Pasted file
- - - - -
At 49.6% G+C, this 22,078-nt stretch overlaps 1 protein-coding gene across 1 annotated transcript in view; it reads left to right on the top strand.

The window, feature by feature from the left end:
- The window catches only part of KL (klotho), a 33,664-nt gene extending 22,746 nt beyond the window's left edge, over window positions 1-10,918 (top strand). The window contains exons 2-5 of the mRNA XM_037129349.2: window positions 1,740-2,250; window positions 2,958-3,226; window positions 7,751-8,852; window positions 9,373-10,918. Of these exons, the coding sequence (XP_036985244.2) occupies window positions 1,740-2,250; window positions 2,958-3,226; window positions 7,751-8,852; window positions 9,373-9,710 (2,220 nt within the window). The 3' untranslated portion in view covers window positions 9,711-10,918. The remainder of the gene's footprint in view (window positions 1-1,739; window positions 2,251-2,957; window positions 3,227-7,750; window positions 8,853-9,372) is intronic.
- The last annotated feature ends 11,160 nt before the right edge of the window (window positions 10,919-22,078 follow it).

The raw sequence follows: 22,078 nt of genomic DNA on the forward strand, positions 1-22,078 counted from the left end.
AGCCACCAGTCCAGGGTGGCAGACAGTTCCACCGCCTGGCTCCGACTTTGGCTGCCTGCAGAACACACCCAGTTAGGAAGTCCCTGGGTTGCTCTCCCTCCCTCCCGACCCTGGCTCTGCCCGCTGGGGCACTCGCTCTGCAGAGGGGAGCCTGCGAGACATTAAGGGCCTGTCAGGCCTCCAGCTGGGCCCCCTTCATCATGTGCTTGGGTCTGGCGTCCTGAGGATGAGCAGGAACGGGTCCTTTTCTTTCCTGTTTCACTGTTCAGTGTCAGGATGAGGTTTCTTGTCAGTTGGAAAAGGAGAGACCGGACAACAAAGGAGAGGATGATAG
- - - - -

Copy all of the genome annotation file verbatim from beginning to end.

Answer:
At 49.6% G+C, this 22,078-nt stretch overlaps 1 protein-coding gene across 1 annotated transcript in view; it reads left to right on the top strand.

The window, feature by feature from the left end:
- The window catches only part of KL (klotho), a 33,664-nt gene extending 22,746 nt beyond the window's left edge, over window positions 1-10,918 (top strand). The window contains exons 2-5 of the mRNA XM_037129349.2: window positions 1,740-2,250; window positions 2,958-3,226; window positions 7,751-8,852; window positions 9,373-10,918. Of these exons, the coding sequence (XP_036985244.2) occupies window positions 1,740-2,250; window positions 2,958-3,226; window positions 7,751-8,852; window positions 9,373-9,710 (2,220 nt within the window). The 3' untranslated portion in view covers window positions 9,711-10,918. The remainder of the gene's footprint in view (window positions 1-1,739; window positions 2,251-2,957; window positions 3,227-7,750; window positions 8,853-9,372) is intronic.
- The last annotated feature ends 11,160 nt before the right edge of the window (window positions 10,919-22,078 follow it).

The raw sequence follows: 22,078 nt of genomic DNA on the forward strand, positions 1-22,078 counted from the left end.
AGCCACCAGTCCAGGGTGGCAGACAGTTCCACCGCCTGGCTCCGACTTTGGCTGCCTGCAGAACACACCCAGTTAGGAAGTCCCTGGGTTGCTCTCCCTCCCTCCCGACCCTGGCTCTGCCCGCTGGGGCACTCGCTCTGCAGAGGGGAGCCTGCGAGACATTAAGGGCCTGTCAGGCCTCCAGCTGGGCCCCCTTCATCATGTGCTTGGGTCTGGCGTCCTGAGGATGAGCAGGAACGGGTCCTTTTCTTTCCTGTTTCACTGTTCAGTGTCAGGATGAGGTTTCTTGTCAGTTGGAAAAGGAGAGACCGGACAACAAAGGAGAGGATGATAG